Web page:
The climactic ending of Merian C. Cooper’s King Kong remains forever etched in our memories: a massive, hulking ape scrambling up the Empire State Building, clutching poor Ann Darrow in one hand, while attempting to protect his terrified captive against the bullets and buzzing of encircling planes.
This motif of a giant gorilla as kidnapper has a sort of counterpart in Native American myths and legends, where in many instances the mythical creature known as Sasquatch was believed to have taken Indian women off into the mountains, claiming them as wives. Stories such as those featured in the legends of Paiute Native American history tell of such things, one of which involved a young woman that was said to have been kidnapped by a Pahi-zoho, another of the regional names for Sasquatch:
She told the people that as she was picking berries along the meadow by the edge of the forest when a Big Foot or Pahi-zoho had come out behind a tree and grabbed her. He was big, reddish and hairy and she screamed and screamed. He had carried her off and she thought for sure he was going to eat her, but instead he took her into the bushes and forced himself on her. She said he stunk so bad, that it was making her sick and it was extremely painful, that he didn’t talk but grunted all that time.
In more recent times, the stories of Sasquatch kidnappings have sometimes featured male captives, rather than women. Such instances were highlighted in the stories of Albert Ostman’s alleged 1924 kidnapping near Toba Inlet, British Columbia, and a less-well-known incident that involved a trapper named Muchalat Harry which is said to have taken place in the same region four years after Ostman’s adventure.
Anecdotal stories about “kidnappings” have continued over the years, and many readers of the popular Missing: 411 book series by author David Paulides interpret cases discussed by the author, involving strange disappearances in National Parks, to be evidence of Bigfoot’s continuing efforts to capture humans; whether this is presumed to be for companionship, or for consumption, remains unclear.
There have been a few weird incidents that occurred within the last few decades too, where allegations of Sasquatch kidnappings have been made. One odd story that began to be circulated in the 1970s and 80s reportedly appeared in an adventure magazine; it told of an outdoorsman who, while honeymooning with his new bride, flew into a remote Alaskan airport on their way to their getaway destination. They had stopped to refuel, and as the man exited the plane, his wife joined him on the runway.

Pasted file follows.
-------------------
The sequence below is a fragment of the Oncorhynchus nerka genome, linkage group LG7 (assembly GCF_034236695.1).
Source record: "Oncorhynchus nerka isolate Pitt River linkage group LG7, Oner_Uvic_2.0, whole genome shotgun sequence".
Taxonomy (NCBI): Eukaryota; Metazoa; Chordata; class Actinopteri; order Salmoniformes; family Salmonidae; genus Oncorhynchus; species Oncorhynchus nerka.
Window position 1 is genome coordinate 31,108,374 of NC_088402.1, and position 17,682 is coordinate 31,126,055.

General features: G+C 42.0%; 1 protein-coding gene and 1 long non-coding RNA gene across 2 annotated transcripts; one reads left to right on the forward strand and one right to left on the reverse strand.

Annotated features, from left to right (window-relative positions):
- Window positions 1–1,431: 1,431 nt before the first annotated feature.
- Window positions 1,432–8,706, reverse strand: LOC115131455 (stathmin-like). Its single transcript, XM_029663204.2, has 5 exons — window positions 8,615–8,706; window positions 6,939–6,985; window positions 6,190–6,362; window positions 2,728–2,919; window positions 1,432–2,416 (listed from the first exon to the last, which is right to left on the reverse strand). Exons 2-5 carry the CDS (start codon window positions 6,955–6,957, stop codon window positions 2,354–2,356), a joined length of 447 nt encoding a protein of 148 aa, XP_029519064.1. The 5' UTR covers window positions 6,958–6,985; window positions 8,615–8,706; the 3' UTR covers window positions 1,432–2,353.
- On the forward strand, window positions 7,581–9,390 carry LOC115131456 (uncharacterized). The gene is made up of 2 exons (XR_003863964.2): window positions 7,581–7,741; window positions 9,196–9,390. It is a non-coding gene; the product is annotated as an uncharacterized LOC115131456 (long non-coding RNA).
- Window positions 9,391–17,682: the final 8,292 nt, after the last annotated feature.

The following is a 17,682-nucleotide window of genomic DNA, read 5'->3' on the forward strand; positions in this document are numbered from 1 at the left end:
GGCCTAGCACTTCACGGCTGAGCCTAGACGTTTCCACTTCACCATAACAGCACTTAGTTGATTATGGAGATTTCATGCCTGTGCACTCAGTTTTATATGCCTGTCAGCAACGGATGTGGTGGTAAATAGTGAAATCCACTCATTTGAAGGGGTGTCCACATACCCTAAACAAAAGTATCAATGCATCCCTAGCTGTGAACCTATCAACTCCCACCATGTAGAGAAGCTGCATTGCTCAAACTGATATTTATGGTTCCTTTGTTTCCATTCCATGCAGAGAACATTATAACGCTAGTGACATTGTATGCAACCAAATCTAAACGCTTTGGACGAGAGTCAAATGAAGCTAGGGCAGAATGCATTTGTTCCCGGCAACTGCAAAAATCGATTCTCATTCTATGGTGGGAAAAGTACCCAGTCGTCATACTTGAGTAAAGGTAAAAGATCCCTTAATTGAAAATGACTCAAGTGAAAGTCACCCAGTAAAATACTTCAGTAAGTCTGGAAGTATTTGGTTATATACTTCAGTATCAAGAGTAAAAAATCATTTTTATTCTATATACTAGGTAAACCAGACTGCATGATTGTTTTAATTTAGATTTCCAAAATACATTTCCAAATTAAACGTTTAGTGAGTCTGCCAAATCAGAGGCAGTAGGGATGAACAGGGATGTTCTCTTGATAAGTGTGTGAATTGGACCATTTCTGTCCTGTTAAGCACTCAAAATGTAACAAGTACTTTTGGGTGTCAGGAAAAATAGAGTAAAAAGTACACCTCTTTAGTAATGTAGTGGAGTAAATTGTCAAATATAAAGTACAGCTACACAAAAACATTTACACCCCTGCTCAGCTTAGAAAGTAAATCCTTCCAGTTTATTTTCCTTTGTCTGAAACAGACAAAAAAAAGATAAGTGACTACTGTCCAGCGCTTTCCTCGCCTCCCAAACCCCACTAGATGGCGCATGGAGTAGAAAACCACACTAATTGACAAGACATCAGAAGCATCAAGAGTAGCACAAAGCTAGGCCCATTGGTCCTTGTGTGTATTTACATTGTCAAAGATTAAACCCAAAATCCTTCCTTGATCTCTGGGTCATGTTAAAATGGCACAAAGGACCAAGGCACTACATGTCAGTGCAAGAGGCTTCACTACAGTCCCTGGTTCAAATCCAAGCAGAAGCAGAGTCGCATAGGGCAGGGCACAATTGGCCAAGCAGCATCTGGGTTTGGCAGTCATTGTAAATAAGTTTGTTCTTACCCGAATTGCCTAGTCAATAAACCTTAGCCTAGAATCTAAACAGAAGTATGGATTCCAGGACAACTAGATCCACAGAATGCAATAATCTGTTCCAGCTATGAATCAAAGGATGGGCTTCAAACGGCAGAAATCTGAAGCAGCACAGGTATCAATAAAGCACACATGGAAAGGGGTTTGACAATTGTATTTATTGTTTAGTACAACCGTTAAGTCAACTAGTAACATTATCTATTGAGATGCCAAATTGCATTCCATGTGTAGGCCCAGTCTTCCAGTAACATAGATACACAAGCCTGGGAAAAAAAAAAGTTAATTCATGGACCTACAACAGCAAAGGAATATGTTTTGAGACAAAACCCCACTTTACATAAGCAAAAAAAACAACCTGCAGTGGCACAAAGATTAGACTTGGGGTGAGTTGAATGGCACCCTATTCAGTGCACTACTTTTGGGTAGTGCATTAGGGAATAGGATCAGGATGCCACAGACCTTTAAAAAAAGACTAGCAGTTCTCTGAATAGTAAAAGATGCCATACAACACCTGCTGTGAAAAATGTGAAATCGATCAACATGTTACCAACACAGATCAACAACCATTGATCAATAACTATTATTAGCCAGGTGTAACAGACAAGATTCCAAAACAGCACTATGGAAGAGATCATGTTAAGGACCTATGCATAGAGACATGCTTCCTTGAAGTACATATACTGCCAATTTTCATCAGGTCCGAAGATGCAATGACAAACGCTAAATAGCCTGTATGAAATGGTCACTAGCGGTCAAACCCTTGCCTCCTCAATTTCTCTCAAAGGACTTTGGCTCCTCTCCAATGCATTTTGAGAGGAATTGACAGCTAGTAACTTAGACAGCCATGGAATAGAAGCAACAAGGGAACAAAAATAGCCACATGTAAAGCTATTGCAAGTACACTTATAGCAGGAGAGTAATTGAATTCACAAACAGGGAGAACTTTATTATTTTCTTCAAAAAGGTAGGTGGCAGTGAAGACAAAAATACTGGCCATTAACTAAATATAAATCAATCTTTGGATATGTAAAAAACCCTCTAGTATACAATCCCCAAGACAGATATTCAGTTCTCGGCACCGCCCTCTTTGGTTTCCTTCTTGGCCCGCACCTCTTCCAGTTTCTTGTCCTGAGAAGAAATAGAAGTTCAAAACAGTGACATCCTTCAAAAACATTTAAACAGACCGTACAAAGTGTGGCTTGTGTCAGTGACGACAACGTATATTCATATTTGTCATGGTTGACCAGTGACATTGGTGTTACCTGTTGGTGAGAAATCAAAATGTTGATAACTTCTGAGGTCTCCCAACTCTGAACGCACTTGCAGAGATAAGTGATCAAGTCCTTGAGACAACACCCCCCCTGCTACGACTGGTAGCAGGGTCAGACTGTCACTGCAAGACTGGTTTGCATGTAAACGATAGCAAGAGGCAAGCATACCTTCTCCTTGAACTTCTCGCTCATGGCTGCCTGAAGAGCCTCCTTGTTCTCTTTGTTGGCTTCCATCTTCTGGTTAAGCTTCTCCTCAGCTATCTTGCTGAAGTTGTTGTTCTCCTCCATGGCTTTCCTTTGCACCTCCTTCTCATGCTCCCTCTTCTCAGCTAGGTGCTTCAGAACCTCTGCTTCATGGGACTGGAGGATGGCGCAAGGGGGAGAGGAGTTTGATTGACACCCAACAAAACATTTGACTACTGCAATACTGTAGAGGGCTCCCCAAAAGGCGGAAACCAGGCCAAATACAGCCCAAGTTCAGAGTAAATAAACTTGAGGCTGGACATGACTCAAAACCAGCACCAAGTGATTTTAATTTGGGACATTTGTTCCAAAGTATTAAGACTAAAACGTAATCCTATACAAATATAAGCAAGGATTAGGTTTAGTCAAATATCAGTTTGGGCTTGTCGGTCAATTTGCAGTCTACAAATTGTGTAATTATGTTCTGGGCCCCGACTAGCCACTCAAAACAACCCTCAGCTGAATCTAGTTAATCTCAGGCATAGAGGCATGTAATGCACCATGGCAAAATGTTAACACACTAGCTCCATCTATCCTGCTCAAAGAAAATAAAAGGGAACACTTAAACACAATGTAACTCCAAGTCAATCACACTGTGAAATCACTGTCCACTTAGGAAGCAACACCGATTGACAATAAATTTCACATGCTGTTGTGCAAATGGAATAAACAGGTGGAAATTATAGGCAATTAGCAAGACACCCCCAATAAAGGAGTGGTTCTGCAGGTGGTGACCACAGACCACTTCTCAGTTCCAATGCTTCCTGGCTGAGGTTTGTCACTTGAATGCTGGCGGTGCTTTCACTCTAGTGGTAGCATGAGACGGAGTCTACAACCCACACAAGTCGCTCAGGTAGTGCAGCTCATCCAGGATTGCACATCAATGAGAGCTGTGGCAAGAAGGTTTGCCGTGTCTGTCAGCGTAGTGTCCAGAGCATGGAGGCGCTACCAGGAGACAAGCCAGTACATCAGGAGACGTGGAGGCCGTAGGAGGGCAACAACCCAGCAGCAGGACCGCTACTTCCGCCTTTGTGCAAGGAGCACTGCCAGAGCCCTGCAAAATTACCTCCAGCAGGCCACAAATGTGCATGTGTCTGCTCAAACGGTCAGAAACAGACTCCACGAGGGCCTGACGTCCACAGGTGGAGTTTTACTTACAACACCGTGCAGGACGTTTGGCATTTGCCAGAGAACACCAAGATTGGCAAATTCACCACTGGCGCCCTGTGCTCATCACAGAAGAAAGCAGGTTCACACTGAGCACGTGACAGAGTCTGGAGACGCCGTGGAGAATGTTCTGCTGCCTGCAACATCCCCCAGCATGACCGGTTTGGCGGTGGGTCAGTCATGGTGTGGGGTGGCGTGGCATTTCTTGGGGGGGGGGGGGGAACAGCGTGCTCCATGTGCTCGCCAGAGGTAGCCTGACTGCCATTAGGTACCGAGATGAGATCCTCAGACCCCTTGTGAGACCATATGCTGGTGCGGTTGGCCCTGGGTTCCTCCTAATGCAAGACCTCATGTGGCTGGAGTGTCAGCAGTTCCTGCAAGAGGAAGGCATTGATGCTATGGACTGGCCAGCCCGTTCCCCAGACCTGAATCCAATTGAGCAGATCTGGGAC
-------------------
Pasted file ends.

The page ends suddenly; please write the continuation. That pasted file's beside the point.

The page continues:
Turning his attention to the plane, he was suddenly alerted by the sound of his wife screaming. As he turned, he watched a massive “ape” moving quickly toward the nearby forest, carrying the frightened woman away into the darkness with it.
The story, quite obviously apocryphal, resolved in the outdoorsman grabbing his rifle and pursuing the creature, but he was unable to find the creature, or his wife. The heartbroken man, it is said, lost his mind in the aftermath of his wife’s abduction by this Pacific Northwestern “King Kong”. While details about the story have been offered a few times here and there, nobody seems to quite be able to recall the adventure magazine that first published it (although if anyone out there happens to know, you can email me about it here).
An even stranger story of alleged Sasquatch kidnapping occurred in June 1987, near Fresno, California, although the more likely solution in this case had involved a different kind of bipedal kidnapper. The story was reported on September 30, 1987 as follows:
Fresno County authorities said they were forced into letting Russel Welch, 44, back on the streets to “avoid double jeopardy if they later choose to charge the man with murder.”
Welch is accused of abducting Theresa Ann Bier, 16, last June. The two went camping in the Central Sierra and the girl did not return.